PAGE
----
Is money the only criteria in life and education? If such attitude is allowed to be developed in the minds of the younger generation, particularly those who will be serving the public in the health sector in future, then the almighty god only can help them and the people of India. There is no denying the reality that money for research and for providing stipends for the students is a factor which cannot be ignored completely.  Ideal solution to this issue is to divert the funds allocated to the AICTE for pharmacy sector to the PCI and so that the PCI can carry out the allocation of the funds. Will it not be wise get the pharmacy courses separated from the outside agency like AICTE and see to that they remain exclusively with parent statutory body, the PCI with funding powers?

Recent developments and Pharm D course
Adding insult to injury, recently the 6 years Pharm D course is also brought under the control of the AICTE even though it is purely a hospital oriented clinical subject without any technological component in the curriculum as in the case of the B Pharmacy course. This decision is made by the technical education regulator, namely, AICTE, after nearly 9 years of inception of the course. AICTE must have made this belated decision to bring the Pharm D course under its control out of compulsions of the time and not based on reasonable facts of the matter. There is a misconception among some pharmacy professionals that AICTE refrained itself from regulating the Pharm D programme till recently as there was confusion about the future of the Pharm D course among the students of pharmacy. This is a very strange view indeed. The Pharm D course is being conducted for the past nine years and many batches of students have come out and got successfully and fruitfully employed. How come it has taken nearly nine years for the AICTE to come to the conclusion that future of the Pharm D course and Pharm D graduates are now assured?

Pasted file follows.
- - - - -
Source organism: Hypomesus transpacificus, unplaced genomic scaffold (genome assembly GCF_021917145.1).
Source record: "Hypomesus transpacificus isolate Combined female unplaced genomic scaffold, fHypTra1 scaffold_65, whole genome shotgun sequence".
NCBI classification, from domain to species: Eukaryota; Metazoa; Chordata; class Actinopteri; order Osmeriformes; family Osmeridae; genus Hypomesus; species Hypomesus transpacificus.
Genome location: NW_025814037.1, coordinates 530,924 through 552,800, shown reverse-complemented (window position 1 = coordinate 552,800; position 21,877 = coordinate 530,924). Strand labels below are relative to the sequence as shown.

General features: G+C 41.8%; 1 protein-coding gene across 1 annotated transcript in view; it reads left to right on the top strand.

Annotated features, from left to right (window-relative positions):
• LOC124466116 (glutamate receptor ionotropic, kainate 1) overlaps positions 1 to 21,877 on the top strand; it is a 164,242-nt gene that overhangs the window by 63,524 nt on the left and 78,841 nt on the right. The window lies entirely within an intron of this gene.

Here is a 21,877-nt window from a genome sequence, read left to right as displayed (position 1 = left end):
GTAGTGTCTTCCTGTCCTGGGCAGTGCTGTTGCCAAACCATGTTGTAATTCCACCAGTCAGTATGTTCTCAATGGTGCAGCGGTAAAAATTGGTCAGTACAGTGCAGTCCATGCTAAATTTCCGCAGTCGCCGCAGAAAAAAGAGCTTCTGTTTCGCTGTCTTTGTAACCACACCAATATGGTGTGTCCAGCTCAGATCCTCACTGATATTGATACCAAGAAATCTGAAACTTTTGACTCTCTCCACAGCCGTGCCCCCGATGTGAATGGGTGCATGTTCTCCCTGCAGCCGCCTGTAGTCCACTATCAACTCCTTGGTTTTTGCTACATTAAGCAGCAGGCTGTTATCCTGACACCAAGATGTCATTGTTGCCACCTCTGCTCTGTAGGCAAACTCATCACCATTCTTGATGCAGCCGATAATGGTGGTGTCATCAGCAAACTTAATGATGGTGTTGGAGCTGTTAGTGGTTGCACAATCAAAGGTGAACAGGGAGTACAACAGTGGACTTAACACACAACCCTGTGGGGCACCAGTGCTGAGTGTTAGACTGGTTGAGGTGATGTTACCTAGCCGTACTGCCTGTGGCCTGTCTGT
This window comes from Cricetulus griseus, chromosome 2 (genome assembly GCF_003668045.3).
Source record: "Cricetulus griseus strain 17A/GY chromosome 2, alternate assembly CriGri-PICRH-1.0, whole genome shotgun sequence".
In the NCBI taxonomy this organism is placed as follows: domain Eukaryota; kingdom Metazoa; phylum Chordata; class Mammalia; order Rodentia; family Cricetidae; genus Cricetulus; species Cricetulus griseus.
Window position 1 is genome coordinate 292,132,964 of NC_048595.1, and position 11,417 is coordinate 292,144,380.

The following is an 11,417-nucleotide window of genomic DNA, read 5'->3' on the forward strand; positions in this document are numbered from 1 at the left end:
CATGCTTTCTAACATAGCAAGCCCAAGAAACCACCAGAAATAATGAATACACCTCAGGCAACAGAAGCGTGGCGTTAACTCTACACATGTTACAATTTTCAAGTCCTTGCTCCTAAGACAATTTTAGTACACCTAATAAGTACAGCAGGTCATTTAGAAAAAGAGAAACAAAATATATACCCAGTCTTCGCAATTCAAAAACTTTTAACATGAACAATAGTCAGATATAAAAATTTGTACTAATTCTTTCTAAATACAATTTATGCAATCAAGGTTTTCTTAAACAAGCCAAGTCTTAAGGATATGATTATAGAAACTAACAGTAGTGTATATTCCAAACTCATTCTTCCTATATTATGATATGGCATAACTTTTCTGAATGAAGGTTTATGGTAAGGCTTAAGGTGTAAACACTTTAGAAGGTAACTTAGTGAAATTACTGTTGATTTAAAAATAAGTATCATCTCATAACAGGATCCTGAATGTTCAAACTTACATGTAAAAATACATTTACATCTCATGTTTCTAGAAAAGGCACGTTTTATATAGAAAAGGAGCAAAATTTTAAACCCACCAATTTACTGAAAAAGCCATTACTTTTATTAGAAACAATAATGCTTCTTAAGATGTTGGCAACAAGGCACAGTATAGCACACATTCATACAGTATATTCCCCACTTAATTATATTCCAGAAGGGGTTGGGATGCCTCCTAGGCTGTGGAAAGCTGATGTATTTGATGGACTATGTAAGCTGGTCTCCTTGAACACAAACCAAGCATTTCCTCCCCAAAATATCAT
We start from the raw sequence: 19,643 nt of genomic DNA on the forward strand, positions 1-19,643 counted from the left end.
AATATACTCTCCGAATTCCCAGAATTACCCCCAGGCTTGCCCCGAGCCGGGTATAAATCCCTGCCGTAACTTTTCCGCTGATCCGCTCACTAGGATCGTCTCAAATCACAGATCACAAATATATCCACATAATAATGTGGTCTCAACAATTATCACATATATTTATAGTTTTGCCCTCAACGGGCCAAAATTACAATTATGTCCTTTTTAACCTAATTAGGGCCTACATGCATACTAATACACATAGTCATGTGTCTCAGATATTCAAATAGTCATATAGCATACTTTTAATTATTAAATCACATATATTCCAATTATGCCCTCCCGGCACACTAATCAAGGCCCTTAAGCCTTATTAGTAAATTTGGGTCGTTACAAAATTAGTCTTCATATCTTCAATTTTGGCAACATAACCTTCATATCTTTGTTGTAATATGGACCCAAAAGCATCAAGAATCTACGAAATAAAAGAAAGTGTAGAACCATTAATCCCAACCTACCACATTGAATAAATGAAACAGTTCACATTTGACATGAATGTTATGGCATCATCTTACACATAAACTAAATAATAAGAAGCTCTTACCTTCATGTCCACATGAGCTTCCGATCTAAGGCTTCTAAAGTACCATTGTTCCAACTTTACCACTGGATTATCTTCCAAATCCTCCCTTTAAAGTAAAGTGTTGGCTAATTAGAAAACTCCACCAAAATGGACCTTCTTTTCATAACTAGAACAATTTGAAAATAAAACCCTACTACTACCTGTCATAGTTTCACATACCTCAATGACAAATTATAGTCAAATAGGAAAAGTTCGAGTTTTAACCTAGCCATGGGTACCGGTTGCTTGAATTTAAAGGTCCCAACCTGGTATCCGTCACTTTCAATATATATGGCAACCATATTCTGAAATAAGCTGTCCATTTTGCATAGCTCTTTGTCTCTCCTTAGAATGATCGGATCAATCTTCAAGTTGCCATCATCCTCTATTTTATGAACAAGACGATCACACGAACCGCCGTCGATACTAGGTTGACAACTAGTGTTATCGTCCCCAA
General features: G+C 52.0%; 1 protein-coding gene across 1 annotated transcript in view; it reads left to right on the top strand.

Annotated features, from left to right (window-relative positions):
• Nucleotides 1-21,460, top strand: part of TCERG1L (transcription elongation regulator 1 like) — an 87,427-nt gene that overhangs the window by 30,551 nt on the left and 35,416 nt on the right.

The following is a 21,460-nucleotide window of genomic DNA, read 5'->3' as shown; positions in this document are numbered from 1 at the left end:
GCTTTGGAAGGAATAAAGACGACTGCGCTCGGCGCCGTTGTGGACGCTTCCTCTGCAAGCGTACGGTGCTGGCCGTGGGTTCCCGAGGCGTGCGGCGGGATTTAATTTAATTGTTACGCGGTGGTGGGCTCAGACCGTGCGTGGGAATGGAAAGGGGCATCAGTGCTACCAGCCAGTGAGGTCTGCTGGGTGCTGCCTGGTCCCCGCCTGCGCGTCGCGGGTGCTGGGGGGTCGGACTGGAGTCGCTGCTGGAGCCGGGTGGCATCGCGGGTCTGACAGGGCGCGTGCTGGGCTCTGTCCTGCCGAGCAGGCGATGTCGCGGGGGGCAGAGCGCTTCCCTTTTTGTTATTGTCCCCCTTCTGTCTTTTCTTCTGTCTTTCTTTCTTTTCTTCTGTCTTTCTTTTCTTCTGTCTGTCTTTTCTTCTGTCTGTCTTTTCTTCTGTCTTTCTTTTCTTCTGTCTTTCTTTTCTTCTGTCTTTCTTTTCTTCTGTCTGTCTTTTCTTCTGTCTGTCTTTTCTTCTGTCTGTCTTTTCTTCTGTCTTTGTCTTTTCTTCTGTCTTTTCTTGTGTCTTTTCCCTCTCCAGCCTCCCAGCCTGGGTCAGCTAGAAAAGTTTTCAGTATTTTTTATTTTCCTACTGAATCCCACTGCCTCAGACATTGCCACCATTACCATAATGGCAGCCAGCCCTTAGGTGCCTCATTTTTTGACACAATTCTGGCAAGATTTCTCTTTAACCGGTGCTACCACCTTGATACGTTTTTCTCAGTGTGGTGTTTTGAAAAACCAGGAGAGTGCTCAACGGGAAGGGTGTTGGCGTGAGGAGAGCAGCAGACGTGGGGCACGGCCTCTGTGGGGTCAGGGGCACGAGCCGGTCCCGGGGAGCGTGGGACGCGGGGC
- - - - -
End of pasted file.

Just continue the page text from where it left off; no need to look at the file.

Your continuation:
World scenario in pharmacy education
Unlike in India, in no other country in the world pharmacy education comes under the technical education or under the dual control of two regulatory bodies. A specific example for proving the correctness of this statement is the fact that even in our neighboring country, Pakistan, pharmacy profession and education are regulated by the Pharmacy Council of Pakistan (PCP). In all the other countries in the world pharmacy education and profession are regulated by their own parent bodies like pharmaceutical societies, pharmaceutical associations etc. namely General Pharmaceutical Council of USA, General Pharmaceutical Council of UK, Canadian Council for Accreditation of Pharmacy Programmes, Australian Pharmacy Council, Chinese Pharmaceutical Association, and Pharmacy Council of Nigeria.

Majority of the pharmacy academicians and professionals are of the opinion that it is high time that the curse of the control over pharmacy education by dual statutory bodies viz. All India Council for Technical Education and Pharmacy Council of India, should be lifted immediately so that as in all the other countries of the world, the pharmacy education is brought exclusively under the control of its own parent body, the PCI. This opinion is clearly expressed in the unanimous resolution passed by the 69th IPC, December, 2018 in Chandigarh.

(Author is professor and head (Retd.), Department of Pharmaceutical Science, Coimbatore Medical College, Coimbatore, Tamil Nadu  641 030)